Ask the Expert: What Are The 5 Biggest Problems Faced by Independent Courier Drivers?
Are you considering becming an independent courier driver? Here’s 5 common pitfalls to avoid.
Courier delivery is not easy.
You might think that the biggest problems faced by independent courier drivers are obvious. You want to avoid traffic and be as fast as you can (both are true).
But, as with most things in life, it’s more complex than that.
Just because you use a decent GPS, you might not have planned the fastest route. Are you actually making as much money as you can? Or are you just leaving cash on the floor?
Tackling some of the biggest problems faced by independent courier drivers will also help lower your stress levels and get you finished faster.
If you’re new to independent courier delivery, the advice featured in this article is an excellent place to start and make sure you avoid the common pitfalls from the get-go.
1. Finding independent courier drivers work
The biggest problem faced by independent courier drivers is finding the work to start with.
Because you can’t just get in a truck and go and knock on your neighbor’s door and ask them if they need anything moved anywhere. But there are ways around it.
You can sign up with an agency. You can sign up with an app on your phone where you bid for the work. Or you can work for a delivery service partner (DSP) for a courier company that serves Amazon Flex, Hermes, FedEx, and so on. (Also, every DSP is slightly different. Some will give you a truck, some won’t.)
I recommend that you:
- Find bidding apps on your phone, such as the Courier Exchange
- Sign up with all the delivery service providers
- Speak to all of your local courier companies
- Put a card on your local newsagents’ boards
- Get yourself on classified ads sites such as Facebook Marketplace, Gumtree, and Craigslist.
Because as many bullets as you fire in a general direction, one of them will hit the target.
2. Sudden traffic jams
You’re going to face traffic, and no one loves traffic. It’s an occupational hazard. There will be times that you’re going to be late for stops because there’s been an accident, and the road or freeway has closed. There will be times when you have a puncture or something goes wrong with the vehicle.
I’ve found the way to solve this is to get yourself a decent live traffic satnav. My recommendation is Waze because the data is crowd-sourced, meaning that it’s sometimes faster to update you on the live traffic conditions than Google Maps.
This means that you won’t be driving down a road, and suddenly you run into backed-up traffic because you’ll be alerted ahead of the congestion. In my experience, it’s better to have a route that’s 20 minutes longer than sitting in traffic getting stressed.
- If you are going to be late, call the customer and tell them why.
- If you can’t reach the customer, contact the shipper or your DSP to call the customer.
- Keep them informed; it’s not your fault.
This will all add time to your day – and I know time is money. But these things happen.
3. Finding the customer address
This is the bane of most people’s life. Mainly if you deliver more than 100 packages a day.
I do light haulage. This means I only have to find two or three stops a day. Multi-stop and DSP drivers have to find between 100 to 400 stops a day. For this, you need a proper route optimization tool along with your live traffic satnav. Circuit Route Planner is the best on the market.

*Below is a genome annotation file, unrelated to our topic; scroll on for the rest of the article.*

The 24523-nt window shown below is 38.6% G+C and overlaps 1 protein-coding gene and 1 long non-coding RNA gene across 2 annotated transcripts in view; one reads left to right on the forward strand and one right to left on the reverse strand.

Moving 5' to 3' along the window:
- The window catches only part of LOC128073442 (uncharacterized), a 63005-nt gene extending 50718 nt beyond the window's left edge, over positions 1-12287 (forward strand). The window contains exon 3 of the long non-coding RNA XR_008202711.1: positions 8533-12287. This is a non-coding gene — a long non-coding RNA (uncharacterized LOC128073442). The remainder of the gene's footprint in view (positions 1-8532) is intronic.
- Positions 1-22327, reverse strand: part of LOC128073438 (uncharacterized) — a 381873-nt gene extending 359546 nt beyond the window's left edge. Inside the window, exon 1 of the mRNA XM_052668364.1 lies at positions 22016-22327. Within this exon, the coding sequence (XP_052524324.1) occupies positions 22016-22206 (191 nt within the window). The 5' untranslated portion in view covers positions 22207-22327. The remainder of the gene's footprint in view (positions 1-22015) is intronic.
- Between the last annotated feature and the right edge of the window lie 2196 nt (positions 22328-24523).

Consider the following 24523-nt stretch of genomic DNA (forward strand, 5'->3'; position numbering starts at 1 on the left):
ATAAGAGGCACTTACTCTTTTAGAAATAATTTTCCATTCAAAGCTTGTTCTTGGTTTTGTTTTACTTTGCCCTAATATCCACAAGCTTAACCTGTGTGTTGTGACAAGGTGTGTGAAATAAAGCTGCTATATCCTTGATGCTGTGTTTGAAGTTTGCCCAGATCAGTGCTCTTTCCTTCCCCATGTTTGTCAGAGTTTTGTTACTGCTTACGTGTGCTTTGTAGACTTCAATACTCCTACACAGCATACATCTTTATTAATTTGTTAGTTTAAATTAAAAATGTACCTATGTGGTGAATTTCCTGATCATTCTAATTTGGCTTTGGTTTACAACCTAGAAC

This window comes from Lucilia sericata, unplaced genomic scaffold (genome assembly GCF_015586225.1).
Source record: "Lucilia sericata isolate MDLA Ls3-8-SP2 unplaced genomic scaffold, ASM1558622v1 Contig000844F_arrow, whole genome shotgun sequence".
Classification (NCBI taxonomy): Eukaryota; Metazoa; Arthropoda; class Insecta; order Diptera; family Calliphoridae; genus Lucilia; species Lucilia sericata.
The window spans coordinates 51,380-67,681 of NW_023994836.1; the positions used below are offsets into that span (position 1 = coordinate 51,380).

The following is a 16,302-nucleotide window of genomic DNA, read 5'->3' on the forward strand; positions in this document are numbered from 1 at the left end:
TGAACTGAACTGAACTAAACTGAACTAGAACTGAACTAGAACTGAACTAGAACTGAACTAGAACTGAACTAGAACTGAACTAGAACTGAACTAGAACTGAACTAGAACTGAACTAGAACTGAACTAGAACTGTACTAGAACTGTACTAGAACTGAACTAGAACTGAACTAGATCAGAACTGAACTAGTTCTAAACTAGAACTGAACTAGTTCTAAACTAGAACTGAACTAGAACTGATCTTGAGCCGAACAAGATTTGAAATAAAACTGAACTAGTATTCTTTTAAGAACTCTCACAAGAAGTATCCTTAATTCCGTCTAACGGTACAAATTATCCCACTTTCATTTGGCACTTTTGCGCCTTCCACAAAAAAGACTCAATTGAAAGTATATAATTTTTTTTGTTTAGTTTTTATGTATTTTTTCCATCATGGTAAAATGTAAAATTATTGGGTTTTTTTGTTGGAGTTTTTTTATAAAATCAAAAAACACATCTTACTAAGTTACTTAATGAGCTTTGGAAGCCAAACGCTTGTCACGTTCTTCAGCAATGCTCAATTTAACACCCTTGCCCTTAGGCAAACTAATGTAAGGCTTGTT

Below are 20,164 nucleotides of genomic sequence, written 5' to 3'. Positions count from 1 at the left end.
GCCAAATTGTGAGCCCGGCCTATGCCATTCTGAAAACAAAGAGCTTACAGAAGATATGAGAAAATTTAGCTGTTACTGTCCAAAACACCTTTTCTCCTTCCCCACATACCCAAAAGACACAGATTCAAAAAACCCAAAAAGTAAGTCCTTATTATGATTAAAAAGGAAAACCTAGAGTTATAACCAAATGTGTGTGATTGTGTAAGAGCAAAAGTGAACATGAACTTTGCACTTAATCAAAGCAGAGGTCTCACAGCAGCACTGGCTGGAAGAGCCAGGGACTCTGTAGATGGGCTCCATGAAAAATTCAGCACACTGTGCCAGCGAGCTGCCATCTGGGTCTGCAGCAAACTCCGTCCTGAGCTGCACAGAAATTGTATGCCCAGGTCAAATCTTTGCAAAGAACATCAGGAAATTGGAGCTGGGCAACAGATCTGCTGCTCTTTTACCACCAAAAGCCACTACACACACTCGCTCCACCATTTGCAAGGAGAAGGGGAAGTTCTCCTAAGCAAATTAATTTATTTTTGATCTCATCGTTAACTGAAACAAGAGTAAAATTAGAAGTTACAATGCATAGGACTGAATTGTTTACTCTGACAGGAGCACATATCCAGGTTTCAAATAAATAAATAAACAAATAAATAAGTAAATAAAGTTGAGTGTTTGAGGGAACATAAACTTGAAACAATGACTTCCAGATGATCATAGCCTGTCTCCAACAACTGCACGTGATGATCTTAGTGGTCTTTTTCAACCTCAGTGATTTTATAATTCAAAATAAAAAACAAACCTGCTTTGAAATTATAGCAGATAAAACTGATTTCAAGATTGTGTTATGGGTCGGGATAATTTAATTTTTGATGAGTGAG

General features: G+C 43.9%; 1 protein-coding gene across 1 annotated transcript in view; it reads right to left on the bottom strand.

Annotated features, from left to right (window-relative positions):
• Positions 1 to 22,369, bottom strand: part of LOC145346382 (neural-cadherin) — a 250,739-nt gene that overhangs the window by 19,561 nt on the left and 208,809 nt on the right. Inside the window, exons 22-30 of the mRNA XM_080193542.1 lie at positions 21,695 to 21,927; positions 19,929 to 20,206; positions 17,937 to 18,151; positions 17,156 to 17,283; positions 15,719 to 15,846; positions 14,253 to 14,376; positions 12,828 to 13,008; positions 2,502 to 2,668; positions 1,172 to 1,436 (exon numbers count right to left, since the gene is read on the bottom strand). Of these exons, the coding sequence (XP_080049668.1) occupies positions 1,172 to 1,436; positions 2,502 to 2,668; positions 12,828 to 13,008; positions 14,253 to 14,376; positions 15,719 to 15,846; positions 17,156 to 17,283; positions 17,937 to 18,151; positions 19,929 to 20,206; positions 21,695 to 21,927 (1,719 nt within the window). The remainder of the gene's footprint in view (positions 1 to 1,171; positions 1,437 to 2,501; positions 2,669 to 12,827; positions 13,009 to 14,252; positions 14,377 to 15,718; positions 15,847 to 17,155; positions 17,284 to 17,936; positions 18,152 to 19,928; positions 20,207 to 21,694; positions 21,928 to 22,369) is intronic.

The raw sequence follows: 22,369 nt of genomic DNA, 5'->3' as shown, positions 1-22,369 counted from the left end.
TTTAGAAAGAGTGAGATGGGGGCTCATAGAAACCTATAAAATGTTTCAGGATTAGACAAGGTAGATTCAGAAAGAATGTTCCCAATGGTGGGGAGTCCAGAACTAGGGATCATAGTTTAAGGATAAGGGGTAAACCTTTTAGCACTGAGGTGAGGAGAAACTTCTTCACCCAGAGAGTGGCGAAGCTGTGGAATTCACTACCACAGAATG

Sometimes you can’t find an address, so you have to start asking people or using Google Maps. Sometimes, you might find that the wrong customer name is on the package.
So you have to ask local people, do a Google search, call the person who’s given you the job. If there’s a phone number on the paperwork, then call it. And for independent couriers doing over 20 stops each day, get yourself a decent route planner as well. The dropping off and the finding of addresses will cost you the time and the money.
4. Dead miles
This is either between stops or when you’ve reached your destination and you’re coming back. You don’t want to get halfway through your run and realize you’re on the other side of the road from where you were hours before. This wastes time and either the opportunity to finish early or grab another job and make more money.
So you want a decent route optimization app like Circuit Route Planner, which will give you the fastest route.
Pro-tip for independent courier drivers with your own truck: Use a backload platform to pick up another job once you’ve made all of your deliveries. Because if you’re working for a company that sends you 100 miles up the road without a return delivery to make, then you’re throwing money away by coming back empty.
5. Getting paid
Most of the jobs for freelance independent courier drivers will be on an invoice: That’s 30 days, 60 days, 30 days, or at the end of the month.
In my experience, most delivery service providers (DSPs) and local courier companies pay on time. However, a few of them need a little bit of a nudge. Sometimes they pay the invoices late.
What can you do?
You get to know customers after a while. To begin with, if they’re a day or two overdue their date, let it ride a little bit. Maybe they’re a bit lazy about it. Once it starts to be a bit longer, three, four days, call them to remind them that they still need to pay. Get on top of it.
The 5 biggest problems: Driving it home
That’s the five biggest problems you’re going to face as independent courier drivers and some simple solutions to them:
- Finding freelance courier work
- Sudden traffic jams
- Finding the right address
- Dead miles
- Getting paid
Just try not to worry too much. When you’re on the road, think about how you can keep your jobs going one after the other and use the best tools to help you avoid traffic and find the correct addresses.
Time is money, and the more jobs you can fit in, the better use of your time you will make.